What You Know About Your Body’s Response To Danger Is Probably Wrong
You already know how your body reacts in the face of danger, right? Your body floods with adrenaline and gets you ready to either fight off the threat or to run for your life. Well, while “fight or flight” isn’t wrong, it’s also not the whole story.
You need to add another f-word: freeze.
Think about it. Sometimes fighting or fleeing simply won’t save you. Sometimes, your body’s only means of protecting itself is to freeze stock-still. We’re aware of this reaction within the animal world, but for some reason, less likely to see it as valid for humans.
Emily Nagoski, author of the bestselling Come As You Are, a scientific analysis of factors that affect women’s sexual experience — and a blisteringly good read — recently told Caitlin Schiller the following during an interview on Simplify:
“…[Freeze is what] people experience — especially under life-threatening circumstances — when you feel trapped, that you have no way out. You’re not fast enough to run, you’re not big enough and strong enough to fight. Women tend to experience it under a lot of circumstances, but especially [during] sexual assault.”
Publicizing the freeze response could be a game-changer for how we view survivors of sexual assault, and how they deal with their own conflicting emotions in the wake of that trauma. As Nagoski put it, “If we all knew that freeze is a normal, healthy biological stress response, then nobody would ever wonder, “Well, why didn’t you fight? Why didn’t you kick? Why didn’t you punch? Why didn’t you run?” It’s because freeze kicked in. Because your brain was totally sure that your best hope of surviving this life-threatening situation was to shut down, play dead and wait either for it to end, or for somebody to come and rescue you.”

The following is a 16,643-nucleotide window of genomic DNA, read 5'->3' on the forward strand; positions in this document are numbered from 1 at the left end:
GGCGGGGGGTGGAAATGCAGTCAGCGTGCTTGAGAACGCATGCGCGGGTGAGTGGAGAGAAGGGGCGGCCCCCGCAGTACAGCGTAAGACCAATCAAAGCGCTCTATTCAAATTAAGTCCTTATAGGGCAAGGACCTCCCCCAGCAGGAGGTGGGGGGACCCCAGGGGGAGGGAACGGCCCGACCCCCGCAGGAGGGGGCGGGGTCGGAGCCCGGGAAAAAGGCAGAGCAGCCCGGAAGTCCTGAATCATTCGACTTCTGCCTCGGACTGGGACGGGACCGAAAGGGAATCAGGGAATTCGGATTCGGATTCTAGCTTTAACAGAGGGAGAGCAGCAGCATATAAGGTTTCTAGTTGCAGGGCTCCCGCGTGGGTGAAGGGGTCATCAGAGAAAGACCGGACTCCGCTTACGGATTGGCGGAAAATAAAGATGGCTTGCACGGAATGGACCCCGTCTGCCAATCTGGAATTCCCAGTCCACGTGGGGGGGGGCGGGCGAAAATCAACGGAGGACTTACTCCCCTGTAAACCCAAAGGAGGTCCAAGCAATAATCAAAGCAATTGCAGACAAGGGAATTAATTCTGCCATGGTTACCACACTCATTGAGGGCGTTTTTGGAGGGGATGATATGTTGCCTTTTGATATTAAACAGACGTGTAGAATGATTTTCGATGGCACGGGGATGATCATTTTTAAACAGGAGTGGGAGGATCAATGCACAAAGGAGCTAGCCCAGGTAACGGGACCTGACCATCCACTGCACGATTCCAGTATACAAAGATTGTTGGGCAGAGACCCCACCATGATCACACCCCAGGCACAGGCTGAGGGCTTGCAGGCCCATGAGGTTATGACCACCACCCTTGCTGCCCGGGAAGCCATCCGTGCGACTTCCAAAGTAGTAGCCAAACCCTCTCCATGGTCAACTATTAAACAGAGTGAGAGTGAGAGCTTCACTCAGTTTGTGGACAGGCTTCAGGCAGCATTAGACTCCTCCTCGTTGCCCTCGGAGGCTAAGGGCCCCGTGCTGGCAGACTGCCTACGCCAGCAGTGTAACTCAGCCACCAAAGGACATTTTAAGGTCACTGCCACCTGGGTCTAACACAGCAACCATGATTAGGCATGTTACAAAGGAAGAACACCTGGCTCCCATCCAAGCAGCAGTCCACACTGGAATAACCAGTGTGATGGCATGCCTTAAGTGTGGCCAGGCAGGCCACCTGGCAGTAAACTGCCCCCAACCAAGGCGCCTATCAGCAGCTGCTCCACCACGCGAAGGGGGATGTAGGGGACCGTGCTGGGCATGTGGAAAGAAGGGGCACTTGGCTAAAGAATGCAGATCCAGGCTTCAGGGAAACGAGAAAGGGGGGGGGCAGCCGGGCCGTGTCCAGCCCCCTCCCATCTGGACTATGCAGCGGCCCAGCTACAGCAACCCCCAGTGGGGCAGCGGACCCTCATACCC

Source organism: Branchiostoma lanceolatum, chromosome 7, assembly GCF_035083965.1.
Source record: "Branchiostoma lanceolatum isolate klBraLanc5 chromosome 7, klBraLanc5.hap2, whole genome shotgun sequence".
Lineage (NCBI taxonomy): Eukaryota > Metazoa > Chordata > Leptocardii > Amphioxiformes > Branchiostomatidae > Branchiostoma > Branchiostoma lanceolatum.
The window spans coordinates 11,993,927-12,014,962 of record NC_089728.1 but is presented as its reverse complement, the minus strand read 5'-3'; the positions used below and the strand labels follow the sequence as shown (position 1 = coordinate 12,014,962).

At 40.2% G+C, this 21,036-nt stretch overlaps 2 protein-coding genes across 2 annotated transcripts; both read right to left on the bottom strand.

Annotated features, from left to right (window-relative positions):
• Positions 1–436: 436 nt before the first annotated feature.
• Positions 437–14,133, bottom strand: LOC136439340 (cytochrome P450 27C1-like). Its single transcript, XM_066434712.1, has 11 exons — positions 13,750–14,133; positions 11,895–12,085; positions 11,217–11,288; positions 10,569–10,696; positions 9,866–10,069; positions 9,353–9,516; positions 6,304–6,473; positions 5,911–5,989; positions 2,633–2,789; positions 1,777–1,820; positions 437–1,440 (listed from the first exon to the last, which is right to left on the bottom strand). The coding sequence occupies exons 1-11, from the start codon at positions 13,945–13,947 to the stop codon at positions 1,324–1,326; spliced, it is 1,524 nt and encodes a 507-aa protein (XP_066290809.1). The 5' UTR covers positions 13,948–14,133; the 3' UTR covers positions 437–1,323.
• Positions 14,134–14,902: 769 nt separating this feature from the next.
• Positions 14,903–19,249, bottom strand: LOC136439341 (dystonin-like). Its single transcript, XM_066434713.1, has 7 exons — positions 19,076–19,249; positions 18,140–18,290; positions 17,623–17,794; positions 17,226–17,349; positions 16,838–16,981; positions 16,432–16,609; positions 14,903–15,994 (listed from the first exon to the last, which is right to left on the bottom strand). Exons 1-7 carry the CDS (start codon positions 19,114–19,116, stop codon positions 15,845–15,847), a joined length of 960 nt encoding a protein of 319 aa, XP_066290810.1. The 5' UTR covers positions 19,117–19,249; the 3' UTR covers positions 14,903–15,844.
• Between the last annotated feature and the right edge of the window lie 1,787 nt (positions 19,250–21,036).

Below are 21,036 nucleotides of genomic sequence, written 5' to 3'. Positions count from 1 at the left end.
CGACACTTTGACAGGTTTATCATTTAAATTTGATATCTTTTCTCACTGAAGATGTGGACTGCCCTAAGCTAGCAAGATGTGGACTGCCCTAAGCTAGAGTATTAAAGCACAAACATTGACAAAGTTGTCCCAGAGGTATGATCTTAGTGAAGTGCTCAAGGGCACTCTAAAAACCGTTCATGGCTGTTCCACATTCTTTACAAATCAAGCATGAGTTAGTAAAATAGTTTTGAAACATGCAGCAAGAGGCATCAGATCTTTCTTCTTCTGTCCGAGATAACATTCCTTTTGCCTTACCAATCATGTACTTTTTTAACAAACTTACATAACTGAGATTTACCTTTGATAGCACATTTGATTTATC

While that thought is horrifically sad, it’s also reassuring for many women who have bodies that freeze when they’re under threat. Annoyingly, it’s my go-to response in moments of peril. You know in the movies when a woman petrifies in the path of an oncoming truck? Yeah, that’s me. My partner calls this reaction “The Possum.”
Luckily, I’ve never been in a situation where my freeze response has been called into question. But many people have. And many people have been subjected to character assassinations and severe mental anguish because society is ill-informed about healthy stress responses.
We inhabit a world that is coded for a particular type of man, and as such, it means that women’s typical reactions, and those of men who don’t fit the standard mold, are often cast as inferior. If Nagoski’s book is here to reassure you of anything, it’s that there’s nothing inferior about you.
Men are normal. Women are normal. Non-binary people are normal. And your normality may not look like your friend’s normality, but that doesn’t make it any less valid or beautiful or true.
To find out more about your body’s natural reactions, I’d highly recommend getting your mitts on Come As You Are. It not only delves into problems women face regarding their sexual response, but also into the completely normal chemical, physical, and emotional reactions that happen inside our skins as we muddle through this planet we ended up on.
And next time you possum in the face of danger, don’t feel bad about it. Understand that your body is trying to save your life.